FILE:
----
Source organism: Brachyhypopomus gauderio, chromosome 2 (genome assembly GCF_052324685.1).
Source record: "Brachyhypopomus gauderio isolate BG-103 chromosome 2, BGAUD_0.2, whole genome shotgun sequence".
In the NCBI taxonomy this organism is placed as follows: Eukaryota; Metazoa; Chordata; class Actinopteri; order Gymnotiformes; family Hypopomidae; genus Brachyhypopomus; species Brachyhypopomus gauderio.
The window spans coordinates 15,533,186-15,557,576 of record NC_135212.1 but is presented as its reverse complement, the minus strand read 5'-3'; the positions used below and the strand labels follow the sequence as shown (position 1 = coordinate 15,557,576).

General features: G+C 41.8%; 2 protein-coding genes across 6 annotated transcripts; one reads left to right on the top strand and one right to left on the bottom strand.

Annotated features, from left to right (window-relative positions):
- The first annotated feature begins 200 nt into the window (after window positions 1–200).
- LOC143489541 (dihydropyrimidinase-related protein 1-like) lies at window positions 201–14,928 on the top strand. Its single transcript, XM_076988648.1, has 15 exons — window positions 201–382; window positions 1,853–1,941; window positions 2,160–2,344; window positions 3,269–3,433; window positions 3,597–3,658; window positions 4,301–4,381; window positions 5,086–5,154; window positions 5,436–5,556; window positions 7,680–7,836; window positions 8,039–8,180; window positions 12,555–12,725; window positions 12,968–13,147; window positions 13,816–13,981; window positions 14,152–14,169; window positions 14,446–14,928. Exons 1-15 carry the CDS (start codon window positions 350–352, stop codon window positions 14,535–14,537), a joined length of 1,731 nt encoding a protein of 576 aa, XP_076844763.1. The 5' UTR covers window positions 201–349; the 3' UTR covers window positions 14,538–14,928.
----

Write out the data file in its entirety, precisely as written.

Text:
Source organism: Brachyhypopomus gauderio, chromosome 2 (genome assembly GCF_052324685.1).
Source record: "Brachyhypopomus gauderio isolate BG-103 chromosome 2, BGAUD_0.2, whole genome shotgun sequence".
In the NCBI taxonomy this organism is placed as follows: Eukaryota; Metazoa; Chordata; class Actinopteri; order Gymnotiformes; family Hypopomidae; genus Brachyhypopomus; species Brachyhypopomus gauderio.
The window spans coordinates 15,533,186-15,557,576 of record NC_135212.1 but is presented as its reverse complement, the minus strand read 5'-3'; the positions used below and the strand labels follow the sequence as shown (position 1 = coordinate 15,557,576).

General features: G+C 41.8%; 2 protein-coding genes across 6 annotated transcripts; one reads left to right on the top strand and one right to left on the bottom strand.

Annotated features, from left to right (window-relative positions):
- The first annotated feature begins 200 nt into the window (after window positions 1–200).
- LOC143489541 (dihydropyrimidinase-related protein 1-like) lies at window positions 201–14,928 on the top strand. Its single transcript, XM_076988648.1, has 15 exons — window positions 201–382; window positions 1,853–1,941; window positions 2,160–2,344; window positions 3,269–3,433; window positions 3,597–3,658; window positions 4,301–4,381; window positions 5,086–5,154; window positions 5,436–5,556; window positions 7,680–7,836; window positions 8,039–8,180; window positions 12,555–12,725; window positions 12,968–13,147; window positions 13,816–13,981; window positions 14,152–14,169; window positions 14,446–14,928. Exons 1-15 carry the CDS (start codon window positions 350–352, stop codon window positions 14,535–14,537), a joined length of 1,731 nt encoding a protein of 576 aa, XP_076844763.1. The 5' UTR covers window positions 201–349; the 3' UTR covers window positions 14,538–14,928.